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Dead Ringers (1988)

by on 2012/08/15

“You should have been there.”

“I was.”

* * * *

Toronto, 1988. Twin brothers (Appaloosa’s Jeremy Irons in both roles), brilliant but temperamental, run a highly regarded fertility clinic for women. Only women, they’d remind us, though they’re morbidly close to each other. Torn between innocence and exploitation, their personalities — Beverly “the sweet one” and Elliot “the shit” — are flip-sides of the same coin with scarcely a trace of moderation in either.

Elli unethically conquers a succession of their clientele, sexually speaking, then steps aside to move along, bullying Bev into taking his place. At least until their latest victim (Last Night’s Genevieve Bujold) detects the transition between them. The revelation threatens their arrangement, stability, and livelihood, even as one of them finds he is falling for her.

Dead Ringers’ story threw me after The Fly, The Dead Zone, and Scanners. With nary a sci-fi element to be found, it’s a whole lot of character work. The title itself conjured in my mind a skeleton ringing a doorbell. (In fact I was thinking of the poster for 1986’s House.) I expected a different movie, something overtly ghoulish, a Doublemint Psycho, perhaps.

Instead the hook is the eerie performance-times-two of Mr. Irons, as well as our innate fascination with — or dread of — sexuality. Once director David Cronenberg captures his audience, he delivers a compelling affair, where psychic powers and metamorphoses are replaced by conventional interpersonal conflicts.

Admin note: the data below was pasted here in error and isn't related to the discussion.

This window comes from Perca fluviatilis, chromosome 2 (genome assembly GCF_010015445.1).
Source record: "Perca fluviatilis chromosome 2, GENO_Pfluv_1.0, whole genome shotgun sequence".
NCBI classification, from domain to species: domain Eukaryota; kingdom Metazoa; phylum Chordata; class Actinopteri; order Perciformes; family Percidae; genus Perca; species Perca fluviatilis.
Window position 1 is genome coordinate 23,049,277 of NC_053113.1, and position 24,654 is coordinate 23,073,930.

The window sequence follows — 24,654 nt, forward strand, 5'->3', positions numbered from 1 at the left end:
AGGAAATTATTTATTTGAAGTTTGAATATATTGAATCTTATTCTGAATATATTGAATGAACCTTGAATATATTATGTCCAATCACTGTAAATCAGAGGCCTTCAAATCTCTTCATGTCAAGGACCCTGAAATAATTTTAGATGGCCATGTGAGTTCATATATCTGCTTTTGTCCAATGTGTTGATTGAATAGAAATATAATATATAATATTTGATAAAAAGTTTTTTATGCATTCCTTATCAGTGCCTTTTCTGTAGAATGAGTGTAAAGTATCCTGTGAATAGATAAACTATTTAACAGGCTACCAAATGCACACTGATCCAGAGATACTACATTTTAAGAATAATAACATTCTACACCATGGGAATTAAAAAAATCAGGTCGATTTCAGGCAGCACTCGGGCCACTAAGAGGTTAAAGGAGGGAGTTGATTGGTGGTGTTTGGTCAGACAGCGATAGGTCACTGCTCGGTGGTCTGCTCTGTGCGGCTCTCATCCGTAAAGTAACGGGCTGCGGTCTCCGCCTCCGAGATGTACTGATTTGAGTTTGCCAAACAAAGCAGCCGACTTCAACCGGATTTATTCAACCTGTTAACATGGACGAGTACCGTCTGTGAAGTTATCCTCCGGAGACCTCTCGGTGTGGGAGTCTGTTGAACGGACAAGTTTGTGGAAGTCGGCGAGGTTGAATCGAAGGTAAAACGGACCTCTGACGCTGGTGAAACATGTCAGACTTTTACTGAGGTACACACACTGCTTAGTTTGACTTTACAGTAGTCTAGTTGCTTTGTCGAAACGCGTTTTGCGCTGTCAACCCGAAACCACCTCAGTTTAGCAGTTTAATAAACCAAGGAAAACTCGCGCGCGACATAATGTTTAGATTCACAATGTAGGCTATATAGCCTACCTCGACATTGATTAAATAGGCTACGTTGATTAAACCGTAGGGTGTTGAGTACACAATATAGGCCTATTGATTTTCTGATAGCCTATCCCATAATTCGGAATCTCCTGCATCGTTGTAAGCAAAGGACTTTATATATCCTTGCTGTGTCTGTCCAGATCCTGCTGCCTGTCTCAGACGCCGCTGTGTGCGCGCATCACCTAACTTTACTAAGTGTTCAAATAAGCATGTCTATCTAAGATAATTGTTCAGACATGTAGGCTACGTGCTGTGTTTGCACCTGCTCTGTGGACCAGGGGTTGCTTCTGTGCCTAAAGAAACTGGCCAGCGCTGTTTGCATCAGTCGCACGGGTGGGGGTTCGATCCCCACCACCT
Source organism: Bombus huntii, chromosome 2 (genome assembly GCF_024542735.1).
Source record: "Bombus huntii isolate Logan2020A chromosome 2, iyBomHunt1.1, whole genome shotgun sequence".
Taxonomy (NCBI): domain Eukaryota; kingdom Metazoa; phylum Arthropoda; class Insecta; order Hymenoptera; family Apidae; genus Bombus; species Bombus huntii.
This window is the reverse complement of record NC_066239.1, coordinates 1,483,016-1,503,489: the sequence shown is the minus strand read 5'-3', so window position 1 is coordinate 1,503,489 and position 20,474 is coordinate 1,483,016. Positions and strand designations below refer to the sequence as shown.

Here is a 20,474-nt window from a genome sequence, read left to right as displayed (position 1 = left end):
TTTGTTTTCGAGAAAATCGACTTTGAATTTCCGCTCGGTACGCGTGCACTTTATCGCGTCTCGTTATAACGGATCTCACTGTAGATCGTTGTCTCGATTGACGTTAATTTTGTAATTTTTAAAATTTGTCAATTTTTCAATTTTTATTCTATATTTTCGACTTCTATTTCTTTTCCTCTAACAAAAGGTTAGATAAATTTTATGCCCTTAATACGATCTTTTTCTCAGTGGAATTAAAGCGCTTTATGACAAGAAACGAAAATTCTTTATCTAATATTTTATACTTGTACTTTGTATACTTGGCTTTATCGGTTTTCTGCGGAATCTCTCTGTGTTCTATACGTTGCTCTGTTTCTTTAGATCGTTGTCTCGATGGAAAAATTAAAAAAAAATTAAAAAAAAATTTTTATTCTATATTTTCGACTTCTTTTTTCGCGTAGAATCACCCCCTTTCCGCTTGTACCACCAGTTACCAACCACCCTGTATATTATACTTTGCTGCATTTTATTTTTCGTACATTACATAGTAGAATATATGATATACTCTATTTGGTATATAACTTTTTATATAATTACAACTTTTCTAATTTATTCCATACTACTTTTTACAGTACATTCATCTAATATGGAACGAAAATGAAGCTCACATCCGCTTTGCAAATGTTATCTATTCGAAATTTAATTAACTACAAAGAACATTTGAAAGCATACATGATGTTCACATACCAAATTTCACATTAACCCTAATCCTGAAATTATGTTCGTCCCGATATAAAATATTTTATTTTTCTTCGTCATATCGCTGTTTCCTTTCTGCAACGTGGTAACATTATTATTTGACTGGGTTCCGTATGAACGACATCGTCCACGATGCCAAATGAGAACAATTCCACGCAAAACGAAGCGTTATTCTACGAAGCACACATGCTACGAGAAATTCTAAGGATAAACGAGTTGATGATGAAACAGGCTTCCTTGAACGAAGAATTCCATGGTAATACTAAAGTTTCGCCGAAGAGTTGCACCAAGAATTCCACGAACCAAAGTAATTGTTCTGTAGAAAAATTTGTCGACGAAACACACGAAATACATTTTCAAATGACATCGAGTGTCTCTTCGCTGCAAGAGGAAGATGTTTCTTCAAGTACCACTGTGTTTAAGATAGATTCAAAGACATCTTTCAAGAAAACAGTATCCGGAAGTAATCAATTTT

A male who is sensitive to being given a traditionally female name. An older sibling who refers to his (scant) junior as “baby brother”. Quibbling over millimeters in height differences. These issues may seem trifling yet, in the care of Irons, these little snipes help fuel the tension.

He really won me over. Not that I didn’t believe in him but, when I began to watch, I assumed I’d be nitpicking the “twinning” effects. I looked for stand-ins, join lines, matting, and odd transparencies. However, even the vaguest hint of discolouring in shared scenes was not enough to distract me from the actor’s tour de force.

Of course, it wouldn’t feel like a Cronenberg production without a few grisly images, and this one has a couple of near-doozies, in a dream sequence, and getting toward to the end. I say “near” because they’re comparatively tame, provocative in concept rather than execution. I was actually more disturbed by footage of a surgical procedure shown in a medical class about midway through. I imagine its inclusion was intended as irony.

In short, if you’re fine with gynecology without the nudity, an unconventional romantic triangle, and non-superhuman mutants, then Dead Ringers might be the Cronenberg film of your dreams. I went in expecting something quite different, was surprised, but not disappointed, and emerged with a new appreciation for the pivots between body horror and character drama.

* * * *

Rated 14A (Canada) / R (United States)

115 minutes

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